More than £9 million is being invested over the next five years in adult community care services to support and care for patients closer to home in the Guildford and Waverley area.
It will help support patients to have care and remain at home, avoiding the need for unnecessary admissions to hospital and also making sure they can be helped to return home after any appropriate hospital stay.
There will be an enhanced role for local community hospitals to allow provision for older people living with frailty to be rehabilitated following serious illness.
Over time the Trust will work towards direct admission into community wards to allow care to be delivered closer to home and prevent the need for patients to be taken to the acute hospital.
It will see the recruitment of additional multidisciplinary staff and will also include the creation of a proactive care hub supported by GPs and Geriatricians. As part of phase one of the mobilization plan this hub will be co-located with the community hospital beds at Milford. The hub will be supported by a dedicated Geriatrician, GP Specialists and an advanced care practitioner.
The investment in a new out of hospital care model over five years from the Trust is the biggest in recent years. It will be reviewed annually and is dependent on the continuing strong financial performance of the Trust, its cost saving programme and national priorities.
It comes as the hospital has seen more than double the national average increase in demand in urgent and emergency care services.
Louise Stead, the Chief Executive at the Trust, said: “This is one of the most significant investments the Trust has made in recent years.
“Our vision is to ensure seamless integrated care continues to be delivered to our patients and this investment is instrumental to this.
“By successfully bridging the gap between the acute hospital and our adult community health services, patients will receive the care they need, care closer to home.
“These plans have been developed by clinicians and are the centrepiece initiative in the newly forming Guildford Waverley Integrated Care Partnership, a partnership across the health, and social care and voluntary sectors including GP colleagues at Procare.
“The success of this work will not only mean improved care in the community but it will also help to keep hospital beds free for those who need the specialist help of our dedicated teams.”
Older people with frailty are already identified and managed by a specialist frailty team working in the Emergency Department at Royal Surrey County Hospital. The Trust is working towards establishing a seven day service and to link much more closely with community hospitals which will see bed numbers return to around 50.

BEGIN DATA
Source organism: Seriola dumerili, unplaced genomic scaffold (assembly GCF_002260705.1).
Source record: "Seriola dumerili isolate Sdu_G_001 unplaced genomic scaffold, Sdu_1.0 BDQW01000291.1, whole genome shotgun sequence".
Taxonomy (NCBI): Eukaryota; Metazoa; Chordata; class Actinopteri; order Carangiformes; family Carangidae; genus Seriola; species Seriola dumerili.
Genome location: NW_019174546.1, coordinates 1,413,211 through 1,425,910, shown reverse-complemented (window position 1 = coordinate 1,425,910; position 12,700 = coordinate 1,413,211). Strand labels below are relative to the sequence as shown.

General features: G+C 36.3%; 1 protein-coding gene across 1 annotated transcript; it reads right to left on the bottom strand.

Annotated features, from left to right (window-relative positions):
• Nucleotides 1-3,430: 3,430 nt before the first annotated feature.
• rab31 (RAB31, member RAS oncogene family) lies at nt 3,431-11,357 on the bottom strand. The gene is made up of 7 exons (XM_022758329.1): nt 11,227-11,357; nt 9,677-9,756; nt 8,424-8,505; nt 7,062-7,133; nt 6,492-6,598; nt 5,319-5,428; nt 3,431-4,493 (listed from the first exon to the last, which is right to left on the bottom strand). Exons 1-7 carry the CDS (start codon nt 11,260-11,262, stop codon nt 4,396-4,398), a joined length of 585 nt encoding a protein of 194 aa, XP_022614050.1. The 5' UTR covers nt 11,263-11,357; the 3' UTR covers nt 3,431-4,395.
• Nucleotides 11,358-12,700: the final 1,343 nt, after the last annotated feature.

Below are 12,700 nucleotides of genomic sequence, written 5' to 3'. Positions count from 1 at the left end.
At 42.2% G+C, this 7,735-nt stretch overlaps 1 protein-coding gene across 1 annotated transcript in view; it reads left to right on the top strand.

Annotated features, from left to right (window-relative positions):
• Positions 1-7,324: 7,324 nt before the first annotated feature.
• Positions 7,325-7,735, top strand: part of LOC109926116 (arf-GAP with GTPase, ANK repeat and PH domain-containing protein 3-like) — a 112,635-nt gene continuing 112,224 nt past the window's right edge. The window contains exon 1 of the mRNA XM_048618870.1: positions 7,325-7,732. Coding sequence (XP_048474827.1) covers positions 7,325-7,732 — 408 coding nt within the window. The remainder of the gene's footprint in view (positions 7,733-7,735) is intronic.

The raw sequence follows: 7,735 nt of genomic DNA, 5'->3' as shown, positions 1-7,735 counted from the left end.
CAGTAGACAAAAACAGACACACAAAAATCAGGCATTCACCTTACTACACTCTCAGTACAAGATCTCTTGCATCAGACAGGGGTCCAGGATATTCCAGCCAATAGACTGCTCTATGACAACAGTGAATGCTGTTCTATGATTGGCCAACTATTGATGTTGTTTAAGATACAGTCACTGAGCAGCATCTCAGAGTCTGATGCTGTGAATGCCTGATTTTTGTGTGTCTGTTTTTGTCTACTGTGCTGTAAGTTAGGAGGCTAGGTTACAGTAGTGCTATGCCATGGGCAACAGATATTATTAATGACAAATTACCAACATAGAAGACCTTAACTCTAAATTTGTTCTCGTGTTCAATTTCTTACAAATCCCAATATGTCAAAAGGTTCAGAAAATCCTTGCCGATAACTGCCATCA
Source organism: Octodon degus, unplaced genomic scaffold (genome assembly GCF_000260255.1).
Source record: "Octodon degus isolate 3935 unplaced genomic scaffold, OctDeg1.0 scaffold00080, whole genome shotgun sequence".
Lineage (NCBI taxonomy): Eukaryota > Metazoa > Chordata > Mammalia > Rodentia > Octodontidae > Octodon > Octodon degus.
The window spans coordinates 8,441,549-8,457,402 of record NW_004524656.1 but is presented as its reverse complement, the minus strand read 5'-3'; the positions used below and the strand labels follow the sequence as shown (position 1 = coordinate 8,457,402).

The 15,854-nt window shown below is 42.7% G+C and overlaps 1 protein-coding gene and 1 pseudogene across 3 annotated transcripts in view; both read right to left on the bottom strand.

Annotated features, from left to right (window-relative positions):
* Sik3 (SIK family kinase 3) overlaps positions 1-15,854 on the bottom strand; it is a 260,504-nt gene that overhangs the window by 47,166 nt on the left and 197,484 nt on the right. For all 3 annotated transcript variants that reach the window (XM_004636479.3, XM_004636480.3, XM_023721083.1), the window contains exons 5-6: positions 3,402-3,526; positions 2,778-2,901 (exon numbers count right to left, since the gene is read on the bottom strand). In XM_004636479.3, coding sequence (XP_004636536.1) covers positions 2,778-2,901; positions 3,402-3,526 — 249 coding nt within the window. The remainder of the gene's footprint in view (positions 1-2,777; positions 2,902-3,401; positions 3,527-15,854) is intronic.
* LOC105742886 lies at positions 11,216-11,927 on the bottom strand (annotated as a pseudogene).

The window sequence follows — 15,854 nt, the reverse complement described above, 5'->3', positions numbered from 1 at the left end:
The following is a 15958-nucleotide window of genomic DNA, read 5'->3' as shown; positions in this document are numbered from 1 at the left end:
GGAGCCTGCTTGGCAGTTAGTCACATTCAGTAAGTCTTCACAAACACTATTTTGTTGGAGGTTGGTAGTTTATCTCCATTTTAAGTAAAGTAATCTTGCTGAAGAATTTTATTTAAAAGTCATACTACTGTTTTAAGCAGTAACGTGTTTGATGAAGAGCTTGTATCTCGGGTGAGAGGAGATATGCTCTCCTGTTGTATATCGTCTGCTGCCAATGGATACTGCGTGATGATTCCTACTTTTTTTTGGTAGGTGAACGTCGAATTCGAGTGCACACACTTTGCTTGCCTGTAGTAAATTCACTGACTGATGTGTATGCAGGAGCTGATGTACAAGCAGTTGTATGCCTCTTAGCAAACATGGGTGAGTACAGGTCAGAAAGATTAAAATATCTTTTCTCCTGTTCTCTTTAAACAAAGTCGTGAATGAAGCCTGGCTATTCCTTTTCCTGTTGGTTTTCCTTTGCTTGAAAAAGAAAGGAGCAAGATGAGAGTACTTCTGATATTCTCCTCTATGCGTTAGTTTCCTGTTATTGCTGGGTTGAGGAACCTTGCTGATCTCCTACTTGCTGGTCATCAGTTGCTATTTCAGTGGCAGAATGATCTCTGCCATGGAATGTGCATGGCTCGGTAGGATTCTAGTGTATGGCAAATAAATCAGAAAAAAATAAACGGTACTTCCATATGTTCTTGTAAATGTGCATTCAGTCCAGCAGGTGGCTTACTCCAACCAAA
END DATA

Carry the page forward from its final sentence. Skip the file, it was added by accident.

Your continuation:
This, along with the Community Coordination Centre at Milford – a one point referral point for General Practitioners, District Nurses and other health professionals – means that the Trust will be able to deliver more integrated care to patients in their own homes.
Mandy Sambrook, Director of Adult Community Health Services, at the Trust, said: “In recent years there has been national recognition of the benefits of supporting older people living with frailty to stay in their home and out of the acute hospital setting.
“With this investment we will enable a more responsive and proactive service and be able to deliver more seamless and holistic care to our patients, with a focus on rehabilitation and maintaining independence for as long as possible.
“By working closely with our colleagues at the hospital we will be able to ensure that patients are receiving the right care, at the right place at the right time.”
A business case to deliver the plans has now been approved by the Board of Royal Surrey County Hospital and work has started to deliver this ahead of winter.
Home First – Case Study
‘Home First’ supports patients who no longer benefit from staying in hospital and enables them to return home for assessment and on-going rehabilitation.
The ‘Home First’ multi-disciplinary teams assess patients on the wards at the Royal Surrey, Haslemere and Milford Community Hospitals to decide who would benefit from this service. The teams include physiotherapists, occupational therapists, nurses and medical professionals.
Patient discharge referrals are then sent to the Community Coordination Centre, based at Milford Community Hospital. These referrals are processed and a discharge date arranged for the patient within 24 hours.
The ‘Home First’ service successfully delivers integrated care, reduces unnecessary hospital stays, and promotes independence.
The added investment into Adult Community Health Services by the Trust will increase capacity of the service and allow more patients to return to their home environment more quickly.
‘Home First’ is a joint venture between the Trust – Acute Hospital and Adult Community Health Services, social services, Guildford Borough Council and Waverley Borough Council.
If you are interested in joining the Royal Surrey family, working in a community rehabilitation role, please contact us via email@example.com.